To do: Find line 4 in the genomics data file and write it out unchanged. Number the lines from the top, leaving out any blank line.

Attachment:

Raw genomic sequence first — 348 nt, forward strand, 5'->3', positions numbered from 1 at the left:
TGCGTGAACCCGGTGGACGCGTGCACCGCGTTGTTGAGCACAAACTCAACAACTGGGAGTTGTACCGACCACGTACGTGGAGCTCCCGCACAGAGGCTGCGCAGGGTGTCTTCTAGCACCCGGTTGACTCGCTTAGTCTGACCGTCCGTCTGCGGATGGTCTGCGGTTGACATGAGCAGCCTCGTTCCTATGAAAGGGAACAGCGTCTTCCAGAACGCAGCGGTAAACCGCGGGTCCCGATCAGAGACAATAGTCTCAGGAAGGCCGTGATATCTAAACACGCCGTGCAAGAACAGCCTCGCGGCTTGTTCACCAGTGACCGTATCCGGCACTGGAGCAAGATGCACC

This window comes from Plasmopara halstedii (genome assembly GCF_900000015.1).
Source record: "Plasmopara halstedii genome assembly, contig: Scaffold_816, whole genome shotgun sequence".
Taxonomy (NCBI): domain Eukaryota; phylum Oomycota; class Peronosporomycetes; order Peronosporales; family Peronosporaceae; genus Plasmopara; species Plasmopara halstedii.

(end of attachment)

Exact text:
Source record: "Plasmopara halstedii genome assembly, contig: Scaffold_816, whole genome shotgun sequence".